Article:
Periodic Table of Leadership: "Suprafluid"

November 25, 2019

Social roles in a team as the 5th state of aggregate

To understand what effective leadership is really all about, it can help to take a look at the periodic table of leadership. Skills, methodological competences, and strengths can be assigned to four clearly defined categories modeled on the four states of aggregate: solid, liquid, gas, and plasma. What is little known, however, is that, just like elements of the periodic table, leadership also comes in a fifth state of matter: “suprafluid” – a state referring to the social roles within a team. Suprafluidity is a particularly important state as it directly impacts all other aggregate states and determines whether individual (leadership) competencies can have an impact or not. Helga Pattart-Drexler, Head of Executive Education at the WU Executive Academy, talks about the quality of “superfluidity” in leadership and how social roles shape real-life management decisions.

Pic of the Periodic Table of Leadership
The Periodic Table of Leadership

Solid, liquid, gas, and plasma: we all know these states of aggregate. But have you heard about suprafluidity? In nature, suprafluidity only occurs in helium and lithium. In companies, alas, it is just as rare. Suprafluidity describes particles that are in a frictionless state: they are in a perfect equilibrium. In a team, such a suprafluid state has been achieved when it is well balanced and able to work in full flow without being hampered by conflicts or points of friction. To reach such a state, every team member has to fulfil the role that is most suitable to them and ideally complements the other team members’ roles. “In recruiting, we often talk about tasks, competences, and functions. Very few HR managers and recruiters fill team positions based on which social role is missing in a team,” Helga Pattart-Drexler, Head of Executive Education at the WU Executive Academy, explains. This is a mistake as social roles in a team are just as much a part of the “periodic table of leadership” developed by Helga Pattart-Drexler and her team as hard and soft skills, methodological competence, and the ability to lead. The fact that this periodic table is very successfully applied in tailor-made corporate executive and team trainings bears proof to the viability of the system.

The Role is Key

When projects fail, it is often not due to a lack of expert knowledge but poorly planned, ineffective workflows and implicit conflicts of interest within a team. Among the potential causes for failure, the social roles (often unconsciously) adopted by team members are frequently overlooked and rarely analyzed by executives. In the 1970s, the British researcher Raymond Meredith Belbin developed a method for leading teams, in the process of which he identified various roles within a team. In this model, it is crucial that roles are staffed by suitable people who, as a result, can optimally exercise their talents in the position. Each role has specific strengths and weaknesses. It is key that also managers identify their own role and optimally contribute to the team according to their strengths and create the space needed for all team members to live up to their potential.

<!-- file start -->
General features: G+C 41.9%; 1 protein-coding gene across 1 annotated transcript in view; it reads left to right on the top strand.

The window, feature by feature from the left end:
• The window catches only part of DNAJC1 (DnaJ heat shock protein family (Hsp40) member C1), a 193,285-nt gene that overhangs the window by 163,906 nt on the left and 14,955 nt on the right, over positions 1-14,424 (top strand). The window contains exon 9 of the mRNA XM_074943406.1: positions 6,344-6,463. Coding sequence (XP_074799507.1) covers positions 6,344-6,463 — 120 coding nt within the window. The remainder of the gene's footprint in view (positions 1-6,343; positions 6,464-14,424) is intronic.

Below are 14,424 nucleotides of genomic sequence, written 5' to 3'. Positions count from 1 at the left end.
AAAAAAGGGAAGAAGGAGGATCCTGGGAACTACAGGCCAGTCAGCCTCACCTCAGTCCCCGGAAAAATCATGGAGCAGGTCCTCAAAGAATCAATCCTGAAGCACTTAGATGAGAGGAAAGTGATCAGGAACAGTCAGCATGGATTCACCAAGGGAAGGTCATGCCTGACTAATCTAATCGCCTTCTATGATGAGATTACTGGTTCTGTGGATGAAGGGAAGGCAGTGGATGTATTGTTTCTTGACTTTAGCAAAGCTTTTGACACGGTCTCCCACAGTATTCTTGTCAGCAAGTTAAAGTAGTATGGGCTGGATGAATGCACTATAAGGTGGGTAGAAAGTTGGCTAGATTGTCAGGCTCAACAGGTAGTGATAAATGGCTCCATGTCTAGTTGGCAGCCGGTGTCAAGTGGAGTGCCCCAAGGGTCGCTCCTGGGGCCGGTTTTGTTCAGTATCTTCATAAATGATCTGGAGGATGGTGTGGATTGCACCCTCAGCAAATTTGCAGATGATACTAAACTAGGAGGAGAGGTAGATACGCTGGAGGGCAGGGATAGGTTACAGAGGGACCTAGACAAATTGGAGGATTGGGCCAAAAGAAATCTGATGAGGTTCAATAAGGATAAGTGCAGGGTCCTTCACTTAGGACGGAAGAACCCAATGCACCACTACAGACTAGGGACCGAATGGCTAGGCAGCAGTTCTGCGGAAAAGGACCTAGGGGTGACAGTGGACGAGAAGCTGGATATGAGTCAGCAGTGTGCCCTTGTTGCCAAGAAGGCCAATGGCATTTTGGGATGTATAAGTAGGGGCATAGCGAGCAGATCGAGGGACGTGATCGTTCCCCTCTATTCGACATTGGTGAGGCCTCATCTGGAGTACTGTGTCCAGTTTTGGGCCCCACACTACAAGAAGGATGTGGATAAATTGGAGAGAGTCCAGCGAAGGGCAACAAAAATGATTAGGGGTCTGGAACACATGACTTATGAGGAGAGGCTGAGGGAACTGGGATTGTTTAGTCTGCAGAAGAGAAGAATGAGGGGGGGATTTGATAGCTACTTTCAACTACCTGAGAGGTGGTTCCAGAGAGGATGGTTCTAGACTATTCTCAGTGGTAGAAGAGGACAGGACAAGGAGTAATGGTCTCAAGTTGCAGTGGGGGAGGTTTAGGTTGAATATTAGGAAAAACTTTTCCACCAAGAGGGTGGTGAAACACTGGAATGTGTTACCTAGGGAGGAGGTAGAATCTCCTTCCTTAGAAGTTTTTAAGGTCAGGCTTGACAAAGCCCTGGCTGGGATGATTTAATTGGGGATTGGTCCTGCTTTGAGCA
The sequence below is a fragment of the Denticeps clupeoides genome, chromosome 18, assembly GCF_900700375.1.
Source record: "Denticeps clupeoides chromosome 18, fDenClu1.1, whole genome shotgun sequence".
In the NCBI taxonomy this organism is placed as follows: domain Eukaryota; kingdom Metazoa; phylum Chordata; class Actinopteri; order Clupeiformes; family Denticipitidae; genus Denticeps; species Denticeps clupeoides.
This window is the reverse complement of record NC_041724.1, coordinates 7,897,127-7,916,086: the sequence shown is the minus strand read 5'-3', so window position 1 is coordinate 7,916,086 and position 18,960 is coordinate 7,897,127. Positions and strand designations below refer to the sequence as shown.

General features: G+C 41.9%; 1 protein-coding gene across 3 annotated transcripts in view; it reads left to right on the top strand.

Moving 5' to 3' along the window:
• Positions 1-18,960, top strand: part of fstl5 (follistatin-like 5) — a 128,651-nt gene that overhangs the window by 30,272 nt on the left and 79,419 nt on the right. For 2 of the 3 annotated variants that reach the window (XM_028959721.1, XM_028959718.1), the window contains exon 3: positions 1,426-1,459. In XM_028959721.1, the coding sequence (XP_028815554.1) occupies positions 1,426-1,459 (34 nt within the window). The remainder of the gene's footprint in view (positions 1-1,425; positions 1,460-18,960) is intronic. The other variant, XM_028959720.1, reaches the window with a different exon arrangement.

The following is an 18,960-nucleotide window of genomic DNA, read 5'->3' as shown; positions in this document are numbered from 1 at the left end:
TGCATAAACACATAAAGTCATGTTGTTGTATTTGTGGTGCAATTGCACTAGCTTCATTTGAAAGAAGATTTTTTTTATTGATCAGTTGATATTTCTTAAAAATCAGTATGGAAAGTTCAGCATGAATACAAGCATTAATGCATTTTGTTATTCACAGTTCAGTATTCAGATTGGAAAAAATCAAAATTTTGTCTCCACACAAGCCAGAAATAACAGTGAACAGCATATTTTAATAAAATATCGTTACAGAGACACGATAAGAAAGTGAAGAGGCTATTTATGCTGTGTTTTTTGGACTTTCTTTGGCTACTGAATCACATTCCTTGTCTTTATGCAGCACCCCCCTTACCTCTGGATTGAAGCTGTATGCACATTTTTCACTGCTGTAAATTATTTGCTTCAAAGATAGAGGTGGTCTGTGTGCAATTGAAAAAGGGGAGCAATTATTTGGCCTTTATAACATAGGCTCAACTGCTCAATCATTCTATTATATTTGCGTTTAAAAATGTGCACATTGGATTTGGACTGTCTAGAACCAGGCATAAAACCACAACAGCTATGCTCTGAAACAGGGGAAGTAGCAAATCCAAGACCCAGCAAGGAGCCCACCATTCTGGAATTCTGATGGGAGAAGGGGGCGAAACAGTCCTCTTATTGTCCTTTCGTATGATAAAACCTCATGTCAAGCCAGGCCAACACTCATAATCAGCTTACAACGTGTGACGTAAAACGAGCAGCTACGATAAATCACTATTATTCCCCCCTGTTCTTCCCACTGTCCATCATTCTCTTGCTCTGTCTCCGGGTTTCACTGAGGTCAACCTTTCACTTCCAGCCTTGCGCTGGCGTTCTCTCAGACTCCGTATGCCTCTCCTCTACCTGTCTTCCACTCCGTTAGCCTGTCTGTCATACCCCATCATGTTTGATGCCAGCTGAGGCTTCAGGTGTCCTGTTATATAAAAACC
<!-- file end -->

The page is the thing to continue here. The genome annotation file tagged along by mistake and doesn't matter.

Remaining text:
A pitfall managers should be careful to avoid is mixing up a person’s role with their personality. Roles are altered when the group makeup or conditions change as members unconsciously adopt new roles or adapt existing ones. The more consciously a team deals with its allocation of roles, the more effective it will be with regard to both roles and tasks distribution. If there are tensions and conflicts, they should be taken seriously as potential indications that there might be a serious problem with the group or its makeup. It is thus not advisable to blame individual team members as it is not unlikely that they are simply unable to use their talents in the role assigned to them.

    • The Organizer (Org)

      understands the big picture, adds a sense of direction in planning, is result-oriented and ambitious, makes sure tasks and plans are being realized.

      • Strengths: flexible and reliable, diligent team player, likes to organize things, gives things a structure
    • The Boss (Boss)

      spearheads and motivates the group, provides structure and orientation, works to create team cohesion, offers support whenever they can.

      • Strengths: proactive, willing to take risks, makes decisions, trusts team members’ strengths.
    • The Consultant (Cons)

      continuously analyzes framework conditions and gives recommendations accordingly, counsels team members.

      • Strengths: quick learner and apt at adjusting to new situations, empathetic and able to think on their feet.
    • The Enthusiast (Ent)

      creates a fun and relaxed atmosphere in the team, inspires and motivates others.

      • Strengths: a true team player, an optimist convinced of a positive outcome, can motivate others due to their strong communication skills.
    • The Artist (Art)

      asks unconventional questions, helps others gain new perspectives, acts impulsively.

      • Strengths: creative and highly communicative, open and not averse to risks, motivates others, likes to make decisions.
    • The Maker (Make)

      is always implementing steps, gets things done, not afraid of challenges, motivates others to perform at their best.

      • Strengths: resilient and disciplined, able to motivate themselves and others.
    • The Helper (Help)

      was born to help others, most comfortable acting as a caretaker, always there when help is needed.

      • Strengths: empathetic, does not shy away from difficult topics, proactively offers help, not above any task.

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